Yet, back in March, the film’s director, J.J. Abrams said:
“My dream is that, despite so many rumors — many of which are true, many of which are untrue — when people see the movie, they see something that hasn’t been completely ruined for them by having read spoilers they might not have wanted to read.”[iv]
When I originally read this, I assumed that the moratorium on spoilers was because of some fabulous or improbable plot twist (like the surprise cock in The Crying Game). But instead, the only twist in this movie is that we’ve seen it all before. To be sure the casting has been updated for the 21st century (finally), but that is about it.
Simmel lets us see that it was the marketing of the film around secrecy (the “no spoilers campaign”) that gives it extra appeal. This form of marketing has the double function of producing the sense that the plot contains a meaningful secret and also makes those who have seen the film into a kind of society of the initiated. But this alone doesn’t tell us why the film had the particular narrative structure it did, because the actual secret is largely irrelevant.
So why didn’t Abrams just remake the original trilogy with a woman Skywalker and a black Han Solo? Or better yet why not redo the critically panned prequels?
In his review in Salon, Gerry Canavan suggested plausibly that it was an issue fundamental to all fiction with expanded universes. Basically, you can’t have a triumphant ending that solves all the world’s problems and then write a bunch of sequels and tie-in novels or films. Canavan thinks that what Tolkien got right was realizing it would be a downer or at the very least anti-climactic to write more books set after The Return of the King. Having defeated Sauron, the fellowship of the ring is supposed to have at great cost and sacrifice won everlasting peace, not merely a brief reprieve from evil. So in this account, Abrams’ problem is that “Return of the Jedi” ended on a happy note with ewoks and bongos and happy spirits and we don’t want to see that world falling into decay and violence. The only way to get around this is to find a way to force some kind of reset and Abrams basically does that with “The Force Awakening” and a Super-Death Star that instantly vaporizes the Republic and reasserts a new version of the Empire to be the bane of our plucky band of rebels’ existence.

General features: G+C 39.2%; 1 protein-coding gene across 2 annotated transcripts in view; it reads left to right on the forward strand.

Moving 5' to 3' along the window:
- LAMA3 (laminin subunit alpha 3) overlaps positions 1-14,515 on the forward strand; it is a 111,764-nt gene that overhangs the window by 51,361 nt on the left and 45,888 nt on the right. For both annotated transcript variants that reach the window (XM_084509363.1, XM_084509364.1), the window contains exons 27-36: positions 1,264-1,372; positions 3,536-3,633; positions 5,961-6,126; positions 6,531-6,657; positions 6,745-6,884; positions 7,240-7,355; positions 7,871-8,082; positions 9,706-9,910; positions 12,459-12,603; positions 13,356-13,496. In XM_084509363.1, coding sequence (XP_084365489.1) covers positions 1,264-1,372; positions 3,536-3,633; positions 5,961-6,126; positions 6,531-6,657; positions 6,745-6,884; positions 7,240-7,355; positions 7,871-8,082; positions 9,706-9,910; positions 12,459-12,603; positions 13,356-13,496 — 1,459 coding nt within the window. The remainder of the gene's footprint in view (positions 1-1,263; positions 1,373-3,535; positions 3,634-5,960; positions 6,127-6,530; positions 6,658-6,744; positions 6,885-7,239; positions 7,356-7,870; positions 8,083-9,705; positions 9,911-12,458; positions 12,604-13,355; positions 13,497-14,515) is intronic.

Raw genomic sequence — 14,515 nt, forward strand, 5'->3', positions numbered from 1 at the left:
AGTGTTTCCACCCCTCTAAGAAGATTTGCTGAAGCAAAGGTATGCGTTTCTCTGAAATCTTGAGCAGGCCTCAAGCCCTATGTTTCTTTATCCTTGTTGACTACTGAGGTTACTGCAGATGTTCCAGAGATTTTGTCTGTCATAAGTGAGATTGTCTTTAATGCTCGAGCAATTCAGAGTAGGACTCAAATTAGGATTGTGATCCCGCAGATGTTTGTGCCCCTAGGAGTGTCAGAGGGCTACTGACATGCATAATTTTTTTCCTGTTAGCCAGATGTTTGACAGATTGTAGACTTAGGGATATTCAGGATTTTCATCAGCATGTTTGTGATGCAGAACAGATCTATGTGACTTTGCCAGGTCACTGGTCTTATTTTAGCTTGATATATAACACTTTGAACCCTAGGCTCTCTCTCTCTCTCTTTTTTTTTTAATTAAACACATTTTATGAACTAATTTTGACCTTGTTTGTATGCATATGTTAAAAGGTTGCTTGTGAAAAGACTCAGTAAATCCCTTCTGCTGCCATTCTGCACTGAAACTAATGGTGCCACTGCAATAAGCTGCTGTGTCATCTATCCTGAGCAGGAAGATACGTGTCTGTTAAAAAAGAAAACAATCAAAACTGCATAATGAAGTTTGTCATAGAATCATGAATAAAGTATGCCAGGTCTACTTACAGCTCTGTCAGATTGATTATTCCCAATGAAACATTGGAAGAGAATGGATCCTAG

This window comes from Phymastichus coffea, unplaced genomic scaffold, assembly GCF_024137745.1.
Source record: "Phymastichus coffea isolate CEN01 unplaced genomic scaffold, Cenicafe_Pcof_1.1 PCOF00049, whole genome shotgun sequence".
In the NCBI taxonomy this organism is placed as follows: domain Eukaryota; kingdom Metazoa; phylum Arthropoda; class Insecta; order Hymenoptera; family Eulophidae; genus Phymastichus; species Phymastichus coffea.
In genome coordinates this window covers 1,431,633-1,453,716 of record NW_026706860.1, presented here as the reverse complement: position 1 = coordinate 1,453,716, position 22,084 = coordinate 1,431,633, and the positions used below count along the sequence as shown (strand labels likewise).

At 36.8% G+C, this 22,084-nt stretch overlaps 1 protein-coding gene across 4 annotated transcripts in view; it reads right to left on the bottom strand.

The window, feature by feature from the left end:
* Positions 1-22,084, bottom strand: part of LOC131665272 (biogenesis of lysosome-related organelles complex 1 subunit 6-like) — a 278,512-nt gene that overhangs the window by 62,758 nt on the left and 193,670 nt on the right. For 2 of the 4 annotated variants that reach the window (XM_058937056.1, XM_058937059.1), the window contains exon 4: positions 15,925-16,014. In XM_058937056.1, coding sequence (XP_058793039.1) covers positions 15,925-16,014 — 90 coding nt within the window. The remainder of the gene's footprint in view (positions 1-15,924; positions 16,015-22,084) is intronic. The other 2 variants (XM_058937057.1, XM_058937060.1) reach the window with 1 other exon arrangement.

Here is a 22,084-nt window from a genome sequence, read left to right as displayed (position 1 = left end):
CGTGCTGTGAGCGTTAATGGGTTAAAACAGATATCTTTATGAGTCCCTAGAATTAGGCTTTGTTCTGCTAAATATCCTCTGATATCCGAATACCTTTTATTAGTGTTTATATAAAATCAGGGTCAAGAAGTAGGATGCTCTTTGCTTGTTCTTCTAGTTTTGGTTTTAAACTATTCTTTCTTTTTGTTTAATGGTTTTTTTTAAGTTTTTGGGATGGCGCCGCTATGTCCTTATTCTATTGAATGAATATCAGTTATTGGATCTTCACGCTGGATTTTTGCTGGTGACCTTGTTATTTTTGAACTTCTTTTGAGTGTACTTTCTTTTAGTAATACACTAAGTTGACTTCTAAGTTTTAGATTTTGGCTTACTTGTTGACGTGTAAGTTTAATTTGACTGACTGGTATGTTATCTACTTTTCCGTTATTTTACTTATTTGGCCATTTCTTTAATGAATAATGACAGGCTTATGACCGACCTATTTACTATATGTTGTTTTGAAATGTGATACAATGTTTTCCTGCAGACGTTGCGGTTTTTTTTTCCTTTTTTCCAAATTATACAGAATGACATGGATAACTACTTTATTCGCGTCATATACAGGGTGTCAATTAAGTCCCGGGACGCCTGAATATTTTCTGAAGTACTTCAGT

To confess, I’m one of those Star Wars fans who loved “A New Hope” and “The Empire Strikes Back,” but who already thought that “Return of the Jedi” had lost the original spark. (I thought the prequels were way worse despite the narrative potential of Darth Vader’s damnation.) So I’m not pre-disposed to be sympathetic to Canavan’s argument. I don’t think complete resolution is really what we want from even speculative fiction.
To restore “A New Hope” (1977) to its own period, we might note that it is no secret that George Lucas saw it in terms of the Vietnam War he basically said as much. The original Star Wars was about a plucky group of technologically backward resistance fighters asserting local culture over and against an encroaching technological imperium. It is a film basically from the vantage of the Vietcong and, as contemporary memes show, Star Wars isn’t far from its roots as a film of resistance or (as we’d say today) terrorism. But by casting a bunch of British actors in roles as key middling imperial functionaries, Lucas also preserved the fiction that what he was describing was the American Revolution (the prequels reach back to Rome implying a different mess).
So what does this mean for Abrams’ newest addition? Looking at contemporary American and Vietnamese history from the same political metaphorology would have led toward the same movie. To my mind the narrative implied by “Return of the Jedi” would have been about how the Rebel Alliance, having won the war, now has to work out how to run the galaxy and deal with mopping up the remnants of the Empire. If I’d been in charge (haha! every critics’ fantasy), I would have shown how in this process of quelling ex-Empire terrorism, the reborn Republic is drawn into a version of the imperialistic evil it used to oppose. This would be a tale of how power corrupts. The Republic would remain a pseudo-democracy or communist society on the surface and it would avoid the outward signs of evil inherent in the old symbolism of the Empire, but Luke would find himself becoming a new emperor or first-citizen in spite of himself. He would then lose access to the good part of the force and be drawn toward the dark side in order to hold on to power in pursuit of what he thought was the good. The protagonists in this imaginary film would be members of a new kind of resistance to the Republic who would have to realize that it takes more than a bombing campaign or regime change to transform a people.